Wynoochee River Question

Discussion in 'Fly Fishing Forum' started by flyfisher1023, Jun 22, 2013.

  1. Hey All,
    Spent day fishing the upper Wynoochee River about 6-8 miles above the lake. Outstanding water but no fish. Did not see any spent stone flys on the rocks or any fish while wading. Are there resident trout above the lake or anywhere in the Nooch or is it all steelies and salmon?
    Thanks all.
  2. I had a couple different people tell me about some "nice cutts and bows" in the area below the falls, and I decided to check it out a few years back. I saw what you saw (not much). Maybe someone has some beans to spill about the upper Wynoochee, but it ain't this guy.

    The dearth of insect life throughout that watershed is something I have always thought to be a bit peculiar. The neighboring Satsop has pretty decent populations of stoneflies, mayflies, and caddis, but the Nooch is fairly barren by comparison. Probably just one more reason why it makes for less productive fly fishing than bait and gear fishing in general. A cool river, but not a fly fishing destination, in my opinion. Of course, I don't let that stop me. I make a note of wasting lots of summer hours trying to find a fish that will eat a bug. I'm by no means an ace steelhead fly angler, but I'm not a total slouch, and while I've caught numerous winter runs on the Nooch, I have yet to catch a summer fish there on a fly. Sad but true.
    Jim Wallace likes this.
  3. Shad is telling it like it is. The Wynoochee is a steelhead stream. Forget about trout fishing there for resident trout. It sucks. Not very many bugs. Locals might bait fish above the lake all summer, and any legal sized fish there get will caught and eaten.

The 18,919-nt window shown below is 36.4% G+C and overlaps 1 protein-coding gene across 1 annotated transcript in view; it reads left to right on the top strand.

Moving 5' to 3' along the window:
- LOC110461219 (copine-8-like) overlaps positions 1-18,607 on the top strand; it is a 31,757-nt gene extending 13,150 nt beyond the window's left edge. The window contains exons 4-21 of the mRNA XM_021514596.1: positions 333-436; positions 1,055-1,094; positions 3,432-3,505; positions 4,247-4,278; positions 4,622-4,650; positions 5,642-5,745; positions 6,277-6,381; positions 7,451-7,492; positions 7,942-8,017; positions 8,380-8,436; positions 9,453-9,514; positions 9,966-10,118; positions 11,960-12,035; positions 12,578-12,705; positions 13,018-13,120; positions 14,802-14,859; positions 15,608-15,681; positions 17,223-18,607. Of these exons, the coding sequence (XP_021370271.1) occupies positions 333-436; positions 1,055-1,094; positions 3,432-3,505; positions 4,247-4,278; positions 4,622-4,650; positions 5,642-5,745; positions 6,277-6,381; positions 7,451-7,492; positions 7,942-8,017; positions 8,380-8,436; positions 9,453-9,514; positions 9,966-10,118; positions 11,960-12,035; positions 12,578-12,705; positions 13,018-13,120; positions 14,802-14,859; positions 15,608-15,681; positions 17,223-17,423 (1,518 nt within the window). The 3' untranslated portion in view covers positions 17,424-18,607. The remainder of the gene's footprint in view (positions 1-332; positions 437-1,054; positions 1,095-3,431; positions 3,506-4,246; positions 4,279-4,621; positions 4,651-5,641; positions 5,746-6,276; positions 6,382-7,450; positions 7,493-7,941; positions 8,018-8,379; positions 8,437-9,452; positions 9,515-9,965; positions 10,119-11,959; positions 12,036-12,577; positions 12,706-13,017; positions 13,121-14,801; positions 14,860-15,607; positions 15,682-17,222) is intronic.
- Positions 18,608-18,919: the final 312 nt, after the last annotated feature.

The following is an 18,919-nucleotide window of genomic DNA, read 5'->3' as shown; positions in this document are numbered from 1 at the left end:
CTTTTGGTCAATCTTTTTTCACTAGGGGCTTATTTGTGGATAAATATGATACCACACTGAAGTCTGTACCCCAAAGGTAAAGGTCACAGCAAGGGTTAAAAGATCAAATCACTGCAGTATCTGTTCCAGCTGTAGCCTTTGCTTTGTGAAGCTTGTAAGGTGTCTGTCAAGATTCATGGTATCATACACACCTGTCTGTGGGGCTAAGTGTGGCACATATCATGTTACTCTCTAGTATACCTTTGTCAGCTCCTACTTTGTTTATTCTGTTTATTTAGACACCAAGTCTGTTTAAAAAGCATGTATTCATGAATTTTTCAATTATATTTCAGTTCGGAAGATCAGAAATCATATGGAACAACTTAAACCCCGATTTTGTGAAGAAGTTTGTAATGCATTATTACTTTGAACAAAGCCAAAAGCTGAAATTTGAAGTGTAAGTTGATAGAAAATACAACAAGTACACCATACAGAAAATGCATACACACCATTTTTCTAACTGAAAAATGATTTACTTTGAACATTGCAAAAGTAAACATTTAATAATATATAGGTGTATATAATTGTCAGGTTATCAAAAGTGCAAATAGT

I have had fair luck at times on the Satsop for cutthroat, though. The fishing can be kind of spotty, but we hit a few when we float it. I have my 4 wt out swinging a Wounded Sculpin or something similar, and usually find a few. Not a lot. They are spread out kind of thin throughout the river.

    I've also caught hatchery steelhead smolts in the mainstem, while fishing for cutthroat. Haven't ever caught an unclipped rainbow there, though. (Other than a wild hen steelhead I caught drifting a corky and roe several years ago. We took her pic and released her).
  4. An exception on the Wynoochee might be the lower river below the Hwy bridge. The tidal reach gets backed up and there's a lot of "frog water" in that stretch. There are a couple of deep, dark and slow pools that look like they would hold cutthroat. There must be some cutts that move in and out of the lower river from the main stem Chehalis.

    I hiked and fished above the 7400 line bridge, and never saw a cutthroat. We did find a pool with some whitefish in it, though.
    I remember finding a dead Bull trout about 12" long on a float from Whitebridge to Blk Crk. Its belly was slit.
  5. Key with the Nooch (like steelhead fly fishing it) is to look OUTSIDE the box. Don't try so damned hard to match the hatch, or wait for one to come off (yes, they do come off). Resident trout? Eh, not so much. Future steelhead? More then likely what you'll be catching. But we catch plenty (and Brad the academy grad will give you the spiel on the Nooch lol). Lots of cutts. Some bows too of course (again, more like future steelhead). We do pretty well. Found a new love of fishing them in the early season. Mostly because it's Brad and I doing it. They love those elk hair caddis. You won't get a ton of big sized bows, but you'll catch a lot of ones from 5-10". But I have a cabin on the Nooch, so fish it a bit more then most. :) But I've caught from as far up as Crossover down to the mouth. But most of my trout fishing is around the cabin near the spillway.